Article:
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Keep overhead preamp gain equal?
Old 18th April 2019
  #1
Gear Head
 

Keep overhead preamp gain equal?

When you’re recording a stereo pair of overheads, do you adjust the preamp gain to be equal or do you adjust so that the snare is at equal volume in each channel to keep it centered?

I typically keep it equal, but do get the snare pulling to one side a bit. Is there a standard practice or is this just a preference thing?
Old 18th April 2019
  #2
Lives for gear
 

Equal arrival time to the mic pair -i.e. equal distance, is actually much more significant to the image being naturally 'center than, than 'gain/level.

(In other words if the arrival time is matched, it falls into place. If not, it takes abnormal amounts of gain to overcome the precedence first arrival pan effect..
Old 18th April 2019
  #3
Lives for gear
 
chrischoir's Avatar
 

Quote:
Originally Posted by lm183902 View Post
When you’re recording a stereo pair of overheads, do you adjust the preamp gain to be equal or do you adjust so that the snare is at equal volume in each channel to keep it centered?

I typically keep it equal, but do get the snare pulling to one side a bit. Is there a standard practice or is this just a preference thing?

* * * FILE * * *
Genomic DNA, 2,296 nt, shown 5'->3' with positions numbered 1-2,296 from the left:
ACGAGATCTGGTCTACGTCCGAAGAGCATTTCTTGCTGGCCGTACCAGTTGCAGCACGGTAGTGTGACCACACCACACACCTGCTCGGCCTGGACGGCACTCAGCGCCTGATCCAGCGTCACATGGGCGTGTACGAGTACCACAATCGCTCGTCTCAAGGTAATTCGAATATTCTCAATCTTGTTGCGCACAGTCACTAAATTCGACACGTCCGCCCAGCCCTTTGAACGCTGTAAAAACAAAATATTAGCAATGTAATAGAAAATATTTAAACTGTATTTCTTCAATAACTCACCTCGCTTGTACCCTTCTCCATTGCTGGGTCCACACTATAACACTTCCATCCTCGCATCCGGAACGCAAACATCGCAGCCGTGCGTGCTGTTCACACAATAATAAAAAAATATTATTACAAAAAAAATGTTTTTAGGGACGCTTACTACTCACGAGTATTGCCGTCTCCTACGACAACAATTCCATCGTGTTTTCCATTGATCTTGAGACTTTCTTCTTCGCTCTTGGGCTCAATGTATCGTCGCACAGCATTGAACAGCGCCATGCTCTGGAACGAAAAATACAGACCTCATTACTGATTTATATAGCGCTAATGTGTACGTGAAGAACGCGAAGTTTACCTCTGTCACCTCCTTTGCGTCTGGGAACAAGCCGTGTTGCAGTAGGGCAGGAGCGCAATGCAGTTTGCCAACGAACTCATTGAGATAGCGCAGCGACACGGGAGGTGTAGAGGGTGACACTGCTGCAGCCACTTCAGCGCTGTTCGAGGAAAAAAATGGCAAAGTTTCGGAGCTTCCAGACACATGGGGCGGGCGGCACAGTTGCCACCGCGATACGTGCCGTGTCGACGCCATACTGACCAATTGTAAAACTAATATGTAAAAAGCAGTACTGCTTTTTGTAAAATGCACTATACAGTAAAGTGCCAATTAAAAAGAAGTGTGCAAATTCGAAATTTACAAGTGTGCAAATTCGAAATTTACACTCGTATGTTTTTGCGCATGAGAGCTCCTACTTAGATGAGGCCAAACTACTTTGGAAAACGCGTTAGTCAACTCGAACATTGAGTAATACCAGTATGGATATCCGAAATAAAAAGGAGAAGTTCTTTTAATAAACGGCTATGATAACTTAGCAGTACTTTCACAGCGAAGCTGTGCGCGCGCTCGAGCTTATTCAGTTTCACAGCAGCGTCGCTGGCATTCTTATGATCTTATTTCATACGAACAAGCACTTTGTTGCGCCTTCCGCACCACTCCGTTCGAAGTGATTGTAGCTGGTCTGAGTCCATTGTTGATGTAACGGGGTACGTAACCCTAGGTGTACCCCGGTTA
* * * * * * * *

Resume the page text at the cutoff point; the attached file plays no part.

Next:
You need to make sure your mic pres are calibrated by using a test tone. If they are the same make/model preamp they should be virtually identical. Even if they are 2 different brands, the levels should be pretty much the same. Since 80db is 80 db or whatever.. So assuming your channels are virtually identical in level, you need to make sure the mics are spaced properly and then move them so the snare is in both in phase and centered in the stereo image. In general if you are new to micing drums you should use X/Y placement. XY is much easier to center the kit using that method. All you have to do is center the 2 mics directly above the snare and kick. Just look at some pictures to get an idea what that looks like. Then move the mics accordingly. It may help to use headphones (not too loud) or have someone move the mics while you are in the control room in front of the near fields. Have a 2nd person hit the snare and kick if needed. It's not overly difficult. It takes only a couple minutes. There are probably loads of vids on YT for reference.
Old 19th April 2019
  #4
Gear Guru
 

Quote:
Originally Posted by Wayne View Post
Equal arrival time to the mic pair -i.e. equal distance, is actually much more significant to the image being naturally 'center than, than 'gain/level.

(In other words if the arrival time is matched, it falls into place. If not, it takes abnormal amounts of gain to overcome the precedence first arrival pan effect..

this.

Experiments have shown that the volume difference has to be huge before it can overwhelm arrival time as the brain's primary means of determining 'center' position.

This is why so many engineers place their overhead mics using a string to measure the distance to the snare drum. If both mics are the same distance to the snare, the snare will appear center unless the gains are way off.
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